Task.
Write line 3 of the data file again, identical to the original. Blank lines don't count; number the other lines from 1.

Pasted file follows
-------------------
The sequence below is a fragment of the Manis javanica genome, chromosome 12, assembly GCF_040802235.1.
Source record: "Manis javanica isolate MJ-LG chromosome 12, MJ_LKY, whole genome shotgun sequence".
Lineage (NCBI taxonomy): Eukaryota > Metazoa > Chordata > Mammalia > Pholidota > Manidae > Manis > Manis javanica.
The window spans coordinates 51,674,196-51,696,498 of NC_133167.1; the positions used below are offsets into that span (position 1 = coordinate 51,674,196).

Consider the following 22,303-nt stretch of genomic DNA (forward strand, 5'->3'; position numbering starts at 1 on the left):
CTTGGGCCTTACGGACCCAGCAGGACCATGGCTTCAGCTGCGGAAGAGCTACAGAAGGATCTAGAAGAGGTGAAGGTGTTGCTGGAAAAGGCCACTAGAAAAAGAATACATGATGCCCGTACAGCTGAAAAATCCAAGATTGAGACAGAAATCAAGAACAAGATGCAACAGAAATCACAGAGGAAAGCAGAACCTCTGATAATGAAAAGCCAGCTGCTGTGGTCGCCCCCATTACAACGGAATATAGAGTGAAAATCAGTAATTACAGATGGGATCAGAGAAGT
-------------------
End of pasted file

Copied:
Lineage (NCBI taxonomy): Eukaryota > Metazoa > Chordata > Mammalia > Pholidota > Manidae > Manis > Manis javanica.